North of Dragonsgate, Freewater is a shanty-town built in a large marsh where the Truin floods a low-lying plain. Between the marsh trees are ramshackle houses on stilts linked by floating or hanging walkways. Small skiffs and shallow-bottomed houseboats drift between them and sometimes underneath them. In Freewater, no one owns land – anyone who can find a spot they like can park their boat, build a shack, and stake a claim. Residents fish or net swamp birds, and alligator and swamp snakes make excellent eating, along with the eggs of waterfowl and the flesh of fat, gray snails. Wild pigs also enjoy the area, and those on the shallowest end of the marsh grow rice and other water-logged crops. Shallower water and streams can also yield frogs and crawfish.

Freewater is lawless, built to serve the goal of personal freedom from oversight. There are a handful of well-respected residents who could probably guide the rest if they chose, but by and large Freewater is a community without real leaders. Crimes demand personal recompense – there is no police force, and citizens go out of their way to avoid drawing the attention of The Watch or the Knights of Dragonsgate. Individual residents rely on the community to welcome and support them, and if the community turns against them, they can be burnt out, evicted, or even killed without consequence. Most of Freewater’s residents are poor, simple folk who get along fine with their neighbors unless they’re drunk, and a drunken fight is forgotten by the next day. Bandits, criminals, and nomads often pass through Freewater and sometimes settle there. Halfling riverfolk are common, and find Freewater a friendly community without any docking fees to sour their welcome. There is a black market in mundane and stolen goods that thrives here, free of regulation, as Freewater residents don’t care where an item came from so long as the price is right.

Beer from Dragonsgate is relatively common here, but distilled rice moonshine is most popular. Caustic enough to strip paint, the moonshine is often fed to newcomers so the residents can laugh at their reactions. A handful of shanty bars make a few coppers selling their shine and cooking up bowls of chowder to dish out to travelers. There’s often rollicking music, laughter, bawdy jokes, and sometimes even dancing, underscored by the sound of crickets and croaking frogs as the stars stretch overhead at night. Those who don’t belong anywhere else often find acceptance in Freewater, and even if they don’t settle, many such outcasts return often to their favorite safe-haven. Freewater’s marshes also drain into several of the Truin’s watersheds, streams that wind back and forth across the northern plains and touch several outlying communities. Trade moves back and forth along these streams, ensuring that both Freewater and its neighbors have everything they need and that news travels across the plains.

But Freewater’s accepting community and cheerful lawlessness conceal dark secrets. Dark rites are performed in the depths of the swamps, poisons distilled from native plants, and undead predators roused to serve pragmatic masters. Swamp witches and conjure men do as much healing as cursing and others stay clear of them unless they can meet their price. But worst of all, Freewater is home to a small, secretive cult of demon-worshipers.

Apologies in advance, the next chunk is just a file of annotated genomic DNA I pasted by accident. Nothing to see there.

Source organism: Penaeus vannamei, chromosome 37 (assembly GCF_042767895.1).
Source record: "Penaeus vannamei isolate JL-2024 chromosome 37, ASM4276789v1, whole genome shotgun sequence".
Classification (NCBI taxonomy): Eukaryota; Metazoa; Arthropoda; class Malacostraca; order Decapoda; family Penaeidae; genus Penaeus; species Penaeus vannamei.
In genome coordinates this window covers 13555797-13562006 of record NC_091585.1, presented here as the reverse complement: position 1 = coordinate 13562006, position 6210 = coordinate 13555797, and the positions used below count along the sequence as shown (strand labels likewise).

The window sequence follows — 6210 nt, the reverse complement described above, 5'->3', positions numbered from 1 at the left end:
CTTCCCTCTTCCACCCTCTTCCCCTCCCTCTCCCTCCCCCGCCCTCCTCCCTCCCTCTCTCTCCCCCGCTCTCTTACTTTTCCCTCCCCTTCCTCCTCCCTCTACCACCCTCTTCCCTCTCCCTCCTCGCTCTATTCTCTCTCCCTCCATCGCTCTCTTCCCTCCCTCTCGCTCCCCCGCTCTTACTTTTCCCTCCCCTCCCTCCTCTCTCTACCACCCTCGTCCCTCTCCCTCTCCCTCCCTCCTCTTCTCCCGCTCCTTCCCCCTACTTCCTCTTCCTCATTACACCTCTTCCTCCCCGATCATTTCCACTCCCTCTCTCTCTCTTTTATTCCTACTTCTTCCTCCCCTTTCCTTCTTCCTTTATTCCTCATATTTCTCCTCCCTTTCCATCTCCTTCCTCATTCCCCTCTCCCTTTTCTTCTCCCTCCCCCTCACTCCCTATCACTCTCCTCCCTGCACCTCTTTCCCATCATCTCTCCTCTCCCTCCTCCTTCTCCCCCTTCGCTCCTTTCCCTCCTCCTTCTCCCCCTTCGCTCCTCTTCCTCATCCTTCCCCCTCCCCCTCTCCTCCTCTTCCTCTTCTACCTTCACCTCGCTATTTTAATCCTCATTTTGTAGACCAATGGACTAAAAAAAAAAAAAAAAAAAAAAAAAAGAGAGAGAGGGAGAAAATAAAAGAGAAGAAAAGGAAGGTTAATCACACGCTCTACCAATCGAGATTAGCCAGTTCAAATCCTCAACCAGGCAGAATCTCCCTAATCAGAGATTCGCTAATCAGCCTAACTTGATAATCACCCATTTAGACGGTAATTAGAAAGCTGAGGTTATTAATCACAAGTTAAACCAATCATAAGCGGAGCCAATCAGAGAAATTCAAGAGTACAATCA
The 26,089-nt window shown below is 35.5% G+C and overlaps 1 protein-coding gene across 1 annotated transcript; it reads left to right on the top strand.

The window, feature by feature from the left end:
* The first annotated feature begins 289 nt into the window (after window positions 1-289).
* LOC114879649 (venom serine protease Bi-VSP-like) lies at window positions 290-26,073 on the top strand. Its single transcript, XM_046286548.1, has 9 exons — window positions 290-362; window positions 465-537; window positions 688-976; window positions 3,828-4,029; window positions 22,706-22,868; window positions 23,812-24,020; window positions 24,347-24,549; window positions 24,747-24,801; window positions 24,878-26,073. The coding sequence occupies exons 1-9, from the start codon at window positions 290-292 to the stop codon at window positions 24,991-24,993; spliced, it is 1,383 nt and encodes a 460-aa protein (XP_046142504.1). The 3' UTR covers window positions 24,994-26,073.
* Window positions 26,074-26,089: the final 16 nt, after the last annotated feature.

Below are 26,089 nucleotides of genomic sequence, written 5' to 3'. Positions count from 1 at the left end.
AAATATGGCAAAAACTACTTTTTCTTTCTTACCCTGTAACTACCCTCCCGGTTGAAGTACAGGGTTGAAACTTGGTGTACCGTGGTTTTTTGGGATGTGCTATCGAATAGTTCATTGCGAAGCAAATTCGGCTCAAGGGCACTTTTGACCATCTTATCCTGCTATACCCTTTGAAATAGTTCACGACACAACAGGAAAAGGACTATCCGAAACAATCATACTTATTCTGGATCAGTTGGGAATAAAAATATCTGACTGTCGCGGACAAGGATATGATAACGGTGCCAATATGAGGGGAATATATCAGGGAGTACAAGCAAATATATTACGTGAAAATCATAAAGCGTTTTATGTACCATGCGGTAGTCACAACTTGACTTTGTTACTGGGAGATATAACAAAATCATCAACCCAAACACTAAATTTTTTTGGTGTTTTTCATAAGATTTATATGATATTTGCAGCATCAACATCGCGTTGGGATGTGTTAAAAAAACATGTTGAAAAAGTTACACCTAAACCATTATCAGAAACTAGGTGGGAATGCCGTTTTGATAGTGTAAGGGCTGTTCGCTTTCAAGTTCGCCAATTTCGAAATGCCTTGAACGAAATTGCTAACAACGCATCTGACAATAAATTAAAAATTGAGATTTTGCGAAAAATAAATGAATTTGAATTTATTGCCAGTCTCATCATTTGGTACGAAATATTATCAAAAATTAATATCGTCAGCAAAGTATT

Significant spots in Freewater include:

  • The Yellowbelly Inn – Named after a common, non-venomous watersnake, the yellowbelly is the only real accommodation for non-residents and those who don’t already have contacts to bunk with in town. Run by Egerton Hull, a dour, unpersonable human man, the place is grimy and run-down, but sturdy compared to many other buildings in the shanty-town. It has a real stone hearth to help drive away the damp, and the cuisine is hot, if a bit questionable – snake, alligator, crawfish, and river trout are the primary dishes, with sides of local berries, peppers, and rice, but anything Egerton has on hand might find its way into the gumbo. The back room on the first floor contains Squalid accommodations, rows of unpadded wooden cots with rushes on a barely-swept floor (7cp/day+3cp for meals). The second floor contains slightly better communal rooms with actual linens, which are stained and have repaired stitches, but are generally clean, and are classed as Poor (1sp/day+6cp for meals). The best accommodations are single and double-bed rooms on the top floor, with real beds and newer linens, a bit of furniture in their cramped dimensions, and heavy, mismatched quilts for warmth. These are modest rooms (5sp/day+3sp for meals), and while Egerton does his duty attending to these customers, he resents them for their means.
  • Sal’s General Store – Usually referred to as just ’Sal’s’, this run-down building looks like it was pieced together from several different mismatched structures. It’s run by a balding human named Sal and his half-orc wife Sizur. Sal mostly sells to traders and travelers, and only general goods and supplies (nothing magical) are available at his shop. Customers seeking more esoteric merchandise will have to inquire specifically, as the trade in magic, both good and evil, is mostly conducted between private parties in Freewater. A paddock is attached to Sal’s store where a number of mules and a couple horses attempt to graze on saw-edged swamp grass. Horses and carts are for rent at Sal’s, but only for travel between Freewater and Dragonsgate (unless Sal has a good reason to say otherwise).

See Also
Freewater NPCs


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